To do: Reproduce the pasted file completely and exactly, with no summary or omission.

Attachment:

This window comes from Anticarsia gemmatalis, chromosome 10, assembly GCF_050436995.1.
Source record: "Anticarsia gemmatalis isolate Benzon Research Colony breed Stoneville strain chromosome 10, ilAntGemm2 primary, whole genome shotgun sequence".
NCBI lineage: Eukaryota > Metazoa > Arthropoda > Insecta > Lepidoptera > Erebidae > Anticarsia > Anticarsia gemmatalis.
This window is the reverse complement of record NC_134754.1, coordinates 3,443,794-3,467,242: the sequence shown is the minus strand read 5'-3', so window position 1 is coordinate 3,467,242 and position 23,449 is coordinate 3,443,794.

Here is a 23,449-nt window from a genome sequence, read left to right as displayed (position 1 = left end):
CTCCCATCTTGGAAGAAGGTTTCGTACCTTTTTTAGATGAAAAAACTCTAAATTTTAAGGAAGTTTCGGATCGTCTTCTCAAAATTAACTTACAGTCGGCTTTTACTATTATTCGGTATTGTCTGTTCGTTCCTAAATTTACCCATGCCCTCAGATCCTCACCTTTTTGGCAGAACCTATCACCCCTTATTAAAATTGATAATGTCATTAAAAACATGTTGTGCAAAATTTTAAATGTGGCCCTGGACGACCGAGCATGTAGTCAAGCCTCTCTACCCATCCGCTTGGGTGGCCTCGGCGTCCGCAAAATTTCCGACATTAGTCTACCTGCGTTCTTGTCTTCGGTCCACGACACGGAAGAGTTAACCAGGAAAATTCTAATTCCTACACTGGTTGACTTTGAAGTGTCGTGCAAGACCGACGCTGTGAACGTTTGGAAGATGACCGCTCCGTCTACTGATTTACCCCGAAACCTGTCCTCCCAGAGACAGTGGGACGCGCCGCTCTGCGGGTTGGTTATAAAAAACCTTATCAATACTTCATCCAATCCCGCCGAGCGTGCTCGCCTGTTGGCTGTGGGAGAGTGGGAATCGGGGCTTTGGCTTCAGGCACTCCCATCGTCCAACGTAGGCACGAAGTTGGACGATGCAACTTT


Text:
This window comes from Anticarsia gemmatalis, chromosome 10, assembly GCF_050436995.1.
Source record: "Anticarsia gemmatalis isolate Benzon Research Colony breed Stoneville strain chromosome 10, ilAntGemm2 primary, whole genome shotgun sequence".
NCBI lineage: Eukaryota > Metazoa > Arthropoda > Insecta > Lepidoptera > Erebidae > Anticarsia > Anticarsia gemmatalis.
This window is the reverse complement of record NC_134754.1, coordinates 3,443,794-3,467,242: the sequence shown is the minus strand read 5'-3', so window position 1 is coordinate 3,467,242 and position 23,449 is coordinate 3,443,794.

Here is a 23,449-nt window from a genome sequence, read left to right as displayed (position 1 = left end):
CTCCCATCTTGGAAGAAGGTTTCGTACCTTTTTTAGATGAAAAAACTCTAAATTTTAAGGAAGTTTCGGATCGTCTTCTCAAAATTAACTTACAGTCGGCTTTTACTATTATTCGGTATTGTCTGTTCGTTCCTAAATTTACCCATGCCCTCAGATCCTCACCTTTTTGGCAGAACCTATCACCCCTTATTAAAATTGATAATGTCATTAAAAACATGTTGTGCAAAATTTTAAATGTGGCCCTGGACGACCGAGCATGTAGTCAAGCCTCTCTACCCATCCGCTTGGGTGGCCTCGGCGTCCGCAAAATTTCCGACATTAGTCTACCTGCGTTCTTGTCTTCGGTCCACGACACGGAAGAGTTAACCAGGAAAATTCTAATTCCTACACTGGTTGACTTTGAAGTGTCGTGCAAGACCGACGCTGTGAACGTTTGGAAGATGACCGCTCCGTCTACTGATTTACCCCGAAACCTGTCCTCCCAGAGACAGTGGGACGCGCCGCTCTGCGGGTTGGTTATAAAAAACCTTATCAATACTTCATCCAATCCCGCCGAGCGTGCTCGCCTGTTGGCTGTGGGAGAGTGGGAATCGGGGCTTTGGCTTCAGGCACTCCCATCGTCCAACGTAGGCACGAAGTTGGACGATGCAACTTT